On Wednesday, Level Ex announced that it received a year-long grant of an undisclosed amount from the Translational Research Institute for Space Health (TRISH), an organization that is led by Baylor College of Medicine’s Center for Space Medicine and is funded by NASA’s Human Research Program. The grant will provide funding for Level Ex to create a virtual simulation that can show how human anatomy and medical procedures will differ in space versus on Earth. Eventually, the company hopes to create medical video games that can be used to train astronauts on health situations they may encounter while in space. Level Ex has made many exciting products over its four year history, says founder and CEO Sam Glassenberg, but “this one is something special.”

August 1st, 2019

NASA Announces US Industry Partnerships to Advance Moon, Mars Technology

Illustration of a human landing system and crew on the lunar surface with Earth near the horizon.
Credits: NASA

As NASA prepares to land humans on the Moon by 2024 with the Artemis program, commercial companies are developing new technologies, working toward space ventures of their own, and looking to NASA for assistance. NASA has selected 13 U.S. companies for 19 partnerships to mature industry-developed space technologies and help maintain American leadership in space.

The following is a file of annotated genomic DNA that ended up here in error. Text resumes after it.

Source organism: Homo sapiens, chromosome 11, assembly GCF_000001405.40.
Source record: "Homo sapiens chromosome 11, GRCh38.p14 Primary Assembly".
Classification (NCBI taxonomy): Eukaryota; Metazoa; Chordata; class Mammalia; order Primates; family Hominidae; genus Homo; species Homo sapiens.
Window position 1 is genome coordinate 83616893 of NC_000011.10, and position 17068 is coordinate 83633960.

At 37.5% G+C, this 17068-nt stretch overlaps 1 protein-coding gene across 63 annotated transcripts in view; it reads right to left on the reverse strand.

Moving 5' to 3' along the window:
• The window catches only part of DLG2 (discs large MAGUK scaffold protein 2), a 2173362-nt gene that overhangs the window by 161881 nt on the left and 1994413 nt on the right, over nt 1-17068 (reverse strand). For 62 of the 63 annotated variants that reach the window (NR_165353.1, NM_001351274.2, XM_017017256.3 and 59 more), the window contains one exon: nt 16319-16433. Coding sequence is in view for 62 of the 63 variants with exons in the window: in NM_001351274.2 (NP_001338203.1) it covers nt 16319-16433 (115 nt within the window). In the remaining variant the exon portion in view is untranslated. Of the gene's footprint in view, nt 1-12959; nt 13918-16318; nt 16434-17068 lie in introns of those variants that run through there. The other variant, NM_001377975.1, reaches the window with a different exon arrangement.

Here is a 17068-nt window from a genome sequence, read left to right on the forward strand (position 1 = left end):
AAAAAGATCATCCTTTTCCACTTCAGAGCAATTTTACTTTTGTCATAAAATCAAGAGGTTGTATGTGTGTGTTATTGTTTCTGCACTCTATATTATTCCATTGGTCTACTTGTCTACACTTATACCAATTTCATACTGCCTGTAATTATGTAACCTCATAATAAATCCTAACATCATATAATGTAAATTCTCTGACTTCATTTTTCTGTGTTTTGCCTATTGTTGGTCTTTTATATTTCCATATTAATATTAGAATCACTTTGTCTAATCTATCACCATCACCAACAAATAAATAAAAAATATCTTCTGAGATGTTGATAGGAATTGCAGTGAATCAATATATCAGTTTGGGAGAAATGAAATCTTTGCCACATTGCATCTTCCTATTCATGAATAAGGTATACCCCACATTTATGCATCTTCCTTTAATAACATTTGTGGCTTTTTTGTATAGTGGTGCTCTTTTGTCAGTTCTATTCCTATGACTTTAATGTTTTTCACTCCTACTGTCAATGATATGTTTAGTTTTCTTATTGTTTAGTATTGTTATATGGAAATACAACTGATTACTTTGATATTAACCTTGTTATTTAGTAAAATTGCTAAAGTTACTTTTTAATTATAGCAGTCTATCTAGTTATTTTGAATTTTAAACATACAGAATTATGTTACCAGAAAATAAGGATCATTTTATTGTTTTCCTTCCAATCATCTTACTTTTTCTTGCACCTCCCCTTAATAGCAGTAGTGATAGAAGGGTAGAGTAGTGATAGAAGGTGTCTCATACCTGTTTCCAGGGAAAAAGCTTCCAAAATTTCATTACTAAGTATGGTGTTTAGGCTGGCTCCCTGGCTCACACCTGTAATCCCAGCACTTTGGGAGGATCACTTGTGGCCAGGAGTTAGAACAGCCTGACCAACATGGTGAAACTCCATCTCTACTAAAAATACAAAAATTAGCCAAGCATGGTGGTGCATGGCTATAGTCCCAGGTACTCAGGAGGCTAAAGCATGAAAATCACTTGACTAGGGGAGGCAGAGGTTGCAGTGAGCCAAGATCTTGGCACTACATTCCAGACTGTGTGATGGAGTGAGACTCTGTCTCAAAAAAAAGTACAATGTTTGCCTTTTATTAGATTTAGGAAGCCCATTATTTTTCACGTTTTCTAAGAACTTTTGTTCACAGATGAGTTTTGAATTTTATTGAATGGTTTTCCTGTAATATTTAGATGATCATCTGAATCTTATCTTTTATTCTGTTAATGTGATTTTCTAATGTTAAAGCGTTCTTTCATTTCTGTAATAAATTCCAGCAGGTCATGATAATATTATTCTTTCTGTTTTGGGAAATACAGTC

NASA centers will partner with the companies, which range from small businesses with fewer than a dozen employees to large aerospace organizations, to provide expertise, facilities, hardware and software at no cost. The partnerships will advance the commercial space sector and help bring new capabilities to market that could benefit future NASA missions.

“NASA’s proven experience and unique facilities are helping commercial companies mature their technologies at a competitive pace,” said Jim Reuter, associate administrator of NASA’s Space Technology Mission Directorate (STMD). “We’ve identified technology areas NASA needs for future missions, and these public-private partnerships will accelerate their development so we can implement them faster.”

The selections were made through NASA’s Announcement of Collaboration Opportunity (ACO) released in October 2018. They will result in non-reimbursable Space Act Agreements between the companies and NASA. The selections cover the following technology focus areas, which are important to America’s Moon to Mars exploration approach.

July 23rd, 2019

Op/Ed: Trump’s Plan To Develop The Moon And Mars Will Change The Future Of The Human Race

Apollo 11 astronauts Buzz Aldrin and Michael Collins and Neil Armstrong’s son Rick Armstrong join U.S. President Donald Trump, first lady Melania Trump and Vice President Mike Pence as they commemorate the 50th anniversary of the moon landing in the Oval Office at the White House July 19 in Washington, D.C.
CHIP SOMODEVILLA/GETTY

The United States is at a crossroads. For the first time in more than half a century, we could cease to be the leading power in space. The momentum of the Chinese program and its increasing outreach to other countries means that within a decade the United States could lose militarily, technologically and economically in space. That outcome would be catastrophic.

President Donald Trump understands how real this threat is and has begun to revitalize America’s commitment to space.